If you're the administrator of an estate, then hopefully you're aware of the different tax obligations you are responsible for addressing before it can be closed. The federal government, for its part, imposes federal estate taxes and in 14 states throughout the country, they impose a death tax as well. Six states also impose a required inheritance tax. Kentucky is one of them.
In a perfect scenario, a will and other estate documents communicate the wishes of the deceased regarding his or her assets. The will lets family and friends know how the person wanted to handle their legacy, including how the assets should be split among heirs.
Let's be honest: It's really not a surprise that the administration of Prince's leviathan estate is getting complicated. The artist had properties, cash reserves and a wealth of creative assets that need management, and with heirs still tied up in probate court, much of that management is coming from the temporary trustee.
Let's be honest: Every situation is different and when it comes to estates, there aren't always one-size-fits-all answers. Applying generalities to your estate planning or administration can cause problems and result in increased stress and financial burden for you or your heirs, which is why it's important to work with a professional estate lawyer to address your individual needs. One thing can be generalized across estate situations, though: If you're going to administer an estate, you need a death certificate.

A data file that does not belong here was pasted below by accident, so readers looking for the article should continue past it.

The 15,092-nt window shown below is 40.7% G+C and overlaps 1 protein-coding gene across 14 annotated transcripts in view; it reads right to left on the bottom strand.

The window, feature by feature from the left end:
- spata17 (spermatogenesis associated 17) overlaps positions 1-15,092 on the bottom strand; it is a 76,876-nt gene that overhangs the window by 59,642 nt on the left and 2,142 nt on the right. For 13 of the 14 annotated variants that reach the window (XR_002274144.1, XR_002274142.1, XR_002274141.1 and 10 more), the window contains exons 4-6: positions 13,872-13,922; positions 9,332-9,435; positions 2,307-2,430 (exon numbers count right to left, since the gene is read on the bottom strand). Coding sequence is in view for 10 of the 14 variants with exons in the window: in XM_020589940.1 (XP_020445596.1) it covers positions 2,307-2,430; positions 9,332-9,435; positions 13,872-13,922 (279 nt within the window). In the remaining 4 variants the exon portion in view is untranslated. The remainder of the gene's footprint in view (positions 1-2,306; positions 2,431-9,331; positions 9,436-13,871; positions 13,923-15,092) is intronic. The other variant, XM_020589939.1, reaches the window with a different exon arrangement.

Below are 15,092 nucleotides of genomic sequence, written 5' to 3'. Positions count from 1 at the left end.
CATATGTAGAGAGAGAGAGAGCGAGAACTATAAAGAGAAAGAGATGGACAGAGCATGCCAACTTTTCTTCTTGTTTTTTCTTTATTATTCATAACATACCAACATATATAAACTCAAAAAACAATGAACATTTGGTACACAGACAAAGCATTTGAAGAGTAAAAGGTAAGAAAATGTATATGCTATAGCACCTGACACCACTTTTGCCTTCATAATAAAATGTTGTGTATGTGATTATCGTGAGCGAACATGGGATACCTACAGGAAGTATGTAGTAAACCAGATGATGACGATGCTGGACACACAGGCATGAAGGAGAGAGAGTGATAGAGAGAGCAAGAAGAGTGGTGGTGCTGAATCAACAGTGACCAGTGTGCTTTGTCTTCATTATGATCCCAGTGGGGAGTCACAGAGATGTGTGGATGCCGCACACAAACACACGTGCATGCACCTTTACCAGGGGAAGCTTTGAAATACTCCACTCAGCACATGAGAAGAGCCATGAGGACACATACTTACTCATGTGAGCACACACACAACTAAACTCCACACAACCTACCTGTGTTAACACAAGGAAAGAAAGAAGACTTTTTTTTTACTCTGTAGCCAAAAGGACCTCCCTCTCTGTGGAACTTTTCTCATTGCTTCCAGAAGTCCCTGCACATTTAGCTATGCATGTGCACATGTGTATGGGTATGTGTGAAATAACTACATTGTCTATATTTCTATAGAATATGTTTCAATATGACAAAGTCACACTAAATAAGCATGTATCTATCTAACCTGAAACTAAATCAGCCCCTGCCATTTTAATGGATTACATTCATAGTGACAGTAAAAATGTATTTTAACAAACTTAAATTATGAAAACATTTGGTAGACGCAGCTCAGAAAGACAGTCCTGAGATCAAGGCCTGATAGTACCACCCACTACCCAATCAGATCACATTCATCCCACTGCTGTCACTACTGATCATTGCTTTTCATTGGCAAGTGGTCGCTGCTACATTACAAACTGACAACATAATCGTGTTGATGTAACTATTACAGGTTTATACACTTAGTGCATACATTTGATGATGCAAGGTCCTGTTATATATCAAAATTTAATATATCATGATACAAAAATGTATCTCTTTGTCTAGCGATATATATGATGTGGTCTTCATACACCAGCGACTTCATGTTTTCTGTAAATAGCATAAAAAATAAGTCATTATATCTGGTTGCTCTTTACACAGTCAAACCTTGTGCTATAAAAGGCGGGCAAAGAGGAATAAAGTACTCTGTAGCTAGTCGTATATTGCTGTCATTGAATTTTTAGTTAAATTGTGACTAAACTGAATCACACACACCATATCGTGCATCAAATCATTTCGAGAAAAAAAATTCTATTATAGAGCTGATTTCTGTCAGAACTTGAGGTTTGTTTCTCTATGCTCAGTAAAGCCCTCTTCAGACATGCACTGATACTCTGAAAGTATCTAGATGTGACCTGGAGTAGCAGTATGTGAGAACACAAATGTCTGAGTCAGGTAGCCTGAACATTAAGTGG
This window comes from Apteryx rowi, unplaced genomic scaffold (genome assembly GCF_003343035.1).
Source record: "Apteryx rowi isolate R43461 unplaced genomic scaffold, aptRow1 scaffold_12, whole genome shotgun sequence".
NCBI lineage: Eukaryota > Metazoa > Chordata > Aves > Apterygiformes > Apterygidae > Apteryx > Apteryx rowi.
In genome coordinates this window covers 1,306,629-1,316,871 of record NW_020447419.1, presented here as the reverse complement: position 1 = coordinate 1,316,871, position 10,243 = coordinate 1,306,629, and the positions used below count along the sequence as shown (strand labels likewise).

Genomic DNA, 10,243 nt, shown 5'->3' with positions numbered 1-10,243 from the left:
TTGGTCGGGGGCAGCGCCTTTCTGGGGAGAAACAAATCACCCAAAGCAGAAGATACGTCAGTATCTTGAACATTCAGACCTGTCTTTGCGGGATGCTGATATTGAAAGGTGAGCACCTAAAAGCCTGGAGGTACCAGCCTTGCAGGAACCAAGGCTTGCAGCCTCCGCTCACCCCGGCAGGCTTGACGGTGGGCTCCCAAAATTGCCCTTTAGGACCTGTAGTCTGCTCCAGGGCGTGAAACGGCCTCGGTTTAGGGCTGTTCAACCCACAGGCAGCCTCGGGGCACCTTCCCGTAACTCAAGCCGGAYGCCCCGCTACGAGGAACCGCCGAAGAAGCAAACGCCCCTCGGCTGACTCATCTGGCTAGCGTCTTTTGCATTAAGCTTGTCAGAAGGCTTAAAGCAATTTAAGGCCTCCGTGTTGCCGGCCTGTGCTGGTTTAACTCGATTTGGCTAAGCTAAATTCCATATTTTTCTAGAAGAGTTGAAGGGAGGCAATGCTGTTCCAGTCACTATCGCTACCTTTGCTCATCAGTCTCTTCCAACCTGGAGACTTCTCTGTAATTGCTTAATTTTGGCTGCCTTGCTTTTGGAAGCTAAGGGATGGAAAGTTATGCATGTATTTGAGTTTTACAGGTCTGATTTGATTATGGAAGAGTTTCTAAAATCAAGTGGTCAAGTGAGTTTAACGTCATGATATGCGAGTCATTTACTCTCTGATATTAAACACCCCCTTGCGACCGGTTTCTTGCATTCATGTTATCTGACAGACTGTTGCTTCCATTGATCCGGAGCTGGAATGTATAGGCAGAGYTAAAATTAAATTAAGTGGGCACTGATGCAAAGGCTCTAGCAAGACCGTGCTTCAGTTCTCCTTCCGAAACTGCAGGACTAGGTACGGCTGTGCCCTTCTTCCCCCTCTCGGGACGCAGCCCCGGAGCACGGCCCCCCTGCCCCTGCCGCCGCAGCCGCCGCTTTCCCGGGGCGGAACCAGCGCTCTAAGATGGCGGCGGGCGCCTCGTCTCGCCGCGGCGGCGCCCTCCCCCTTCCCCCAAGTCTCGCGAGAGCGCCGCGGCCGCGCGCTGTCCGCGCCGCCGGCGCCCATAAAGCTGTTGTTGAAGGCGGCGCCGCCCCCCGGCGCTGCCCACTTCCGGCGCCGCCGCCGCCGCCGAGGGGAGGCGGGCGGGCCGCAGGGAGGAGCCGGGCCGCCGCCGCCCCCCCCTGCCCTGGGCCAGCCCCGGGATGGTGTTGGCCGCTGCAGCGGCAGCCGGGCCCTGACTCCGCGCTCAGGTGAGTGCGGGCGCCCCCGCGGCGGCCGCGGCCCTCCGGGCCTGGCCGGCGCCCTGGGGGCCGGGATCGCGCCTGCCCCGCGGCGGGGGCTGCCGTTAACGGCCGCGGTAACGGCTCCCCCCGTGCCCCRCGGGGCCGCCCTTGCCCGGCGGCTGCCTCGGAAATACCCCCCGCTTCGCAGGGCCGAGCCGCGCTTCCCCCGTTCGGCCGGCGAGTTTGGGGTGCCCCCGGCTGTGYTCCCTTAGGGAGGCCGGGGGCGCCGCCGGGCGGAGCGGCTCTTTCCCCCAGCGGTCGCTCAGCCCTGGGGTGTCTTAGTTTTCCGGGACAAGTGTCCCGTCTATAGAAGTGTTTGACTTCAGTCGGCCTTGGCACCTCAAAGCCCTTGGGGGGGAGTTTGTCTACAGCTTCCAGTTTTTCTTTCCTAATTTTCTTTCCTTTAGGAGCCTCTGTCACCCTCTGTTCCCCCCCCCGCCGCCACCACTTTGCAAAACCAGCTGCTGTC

What you have to do as the executor of an estate is unique to the estate you are dealing with and the laws of your state, but there are at least three things that almost every estate executor is going to have to do. To best understand the requirements of administering an estate in your location, you might want to consider speaking with an estate law professional.
Most Kentucky residents do not know very much about estate planning law or inheritance law -- let alone what it means to be an executor or personal representative. However, being the executor of an estate is a necessary role that many of us must fulfill at some time. The thing is, most people have never done something like this before.
A living will is a written, legal document that provides instructions for how you want to be cared for medically in the event you are unable to make those decisions. For instance, you are seriously injured and in a coma, have dementia and are in the late stages or are terminally ill and near the end of your life. Without a living will, your close relatives will have to make these life decisions for you. They may make them based on their emotions and not on what is best for you. By having a living will, you relieve them of this burden.
What is an attorney-in-fact?
Administration of one's estate is often more complicated than just drawing up a will. Many people think they are aware of how much they have in property and assets, and they can just have a will drawn up designating who they want to have what. While that is the general principal of a will, it is usually not that simple.
Most people who are planning their estates know that a will is the foundational document in the plan. When you create a will, you clarify your wishes regarding the distribution of assets, and an estate planning attorney can help you draft a will with enforceable language that leaves nothing to chance.